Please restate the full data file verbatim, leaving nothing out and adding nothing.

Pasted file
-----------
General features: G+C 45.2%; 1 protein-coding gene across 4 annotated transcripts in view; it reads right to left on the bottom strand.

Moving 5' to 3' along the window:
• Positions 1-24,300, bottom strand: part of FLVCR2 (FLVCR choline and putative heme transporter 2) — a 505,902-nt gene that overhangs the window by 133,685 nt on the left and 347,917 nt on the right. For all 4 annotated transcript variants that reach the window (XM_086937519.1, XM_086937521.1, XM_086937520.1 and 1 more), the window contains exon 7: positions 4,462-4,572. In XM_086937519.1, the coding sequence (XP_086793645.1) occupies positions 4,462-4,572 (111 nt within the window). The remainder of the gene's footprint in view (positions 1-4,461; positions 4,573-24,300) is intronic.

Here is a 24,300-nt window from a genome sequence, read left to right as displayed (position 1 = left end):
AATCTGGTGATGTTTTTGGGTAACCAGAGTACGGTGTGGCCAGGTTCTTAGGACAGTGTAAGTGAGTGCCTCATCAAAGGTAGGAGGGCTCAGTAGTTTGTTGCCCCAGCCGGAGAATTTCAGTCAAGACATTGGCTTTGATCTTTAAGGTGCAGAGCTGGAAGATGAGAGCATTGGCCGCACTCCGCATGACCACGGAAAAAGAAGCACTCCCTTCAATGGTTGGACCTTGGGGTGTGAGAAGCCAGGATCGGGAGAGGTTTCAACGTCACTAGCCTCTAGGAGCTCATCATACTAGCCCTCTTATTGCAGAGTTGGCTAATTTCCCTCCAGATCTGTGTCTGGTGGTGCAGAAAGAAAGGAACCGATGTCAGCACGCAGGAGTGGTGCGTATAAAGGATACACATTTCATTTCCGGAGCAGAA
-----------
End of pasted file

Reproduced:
General features: G+C 45.2%; 1 protein-coding gene across 4 annotated transcripts in view; it reads right to left on the bottom strand.

Moving 5' to 3' along the window:
• Positions 1-24,300, bottom strand: part of FLVCR2 (FLVCR choline and putative heme transporter 2) — a 505,902-nt gene that overhangs the window by 133,685 nt on the left and 347,917 nt on the right. For all 4 annotated transcript variants that reach the window (XM_086937519.1, XM_086937521.1, XM_086937520.1 and 1 more), the window contains exon 7: positions 4,462-4,572. In XM_086937519.1, the coding sequence (XP_086793645.1) occupies positions 4,462-4,572 (111 nt within the window). The remainder of the gene's footprint in view (positions 1-4,461; positions 4,573-24,300) is intronic.

Here is a 24,300-nt window from a genome sequence, read left to right as displayed (position 1 = left end):
AATCTGGTGATGTTTTTGGGTAACCAGAGTACGGTGTGGCCAGGTTCTTAGGACAGTGTAAGTGAGTGCCTCATCAAAGGTAGGAGGGCTCAGTAGTTTGTTGCCCCAGCCGGAGAATTTCAGTCAAGACATTGGCTTTGATCTTTAAGGTGCAGAGCTGGAAGATGAGAGCATTGGCCGCACTCCGCATGACCACGGAAAAAGAAGCACTCCCTTCAATGGTTGGACCTTGGGGTGTGAGAAGCCAGGATCGGGAGAGGTTTCAACGTCACTAGCCTCTAGGAGCTCATCATACTAGCCCTCTTATTGCAGAGTTGGCTAATTTCCCTCCAGATCTGTGTCTGGTGGTGCAGAAAGAAAGGAACCGATGTCAGCACGCAGGAGTGGTGCGTATAAAGGATACACATTTCATTTCCGGAGCAGAA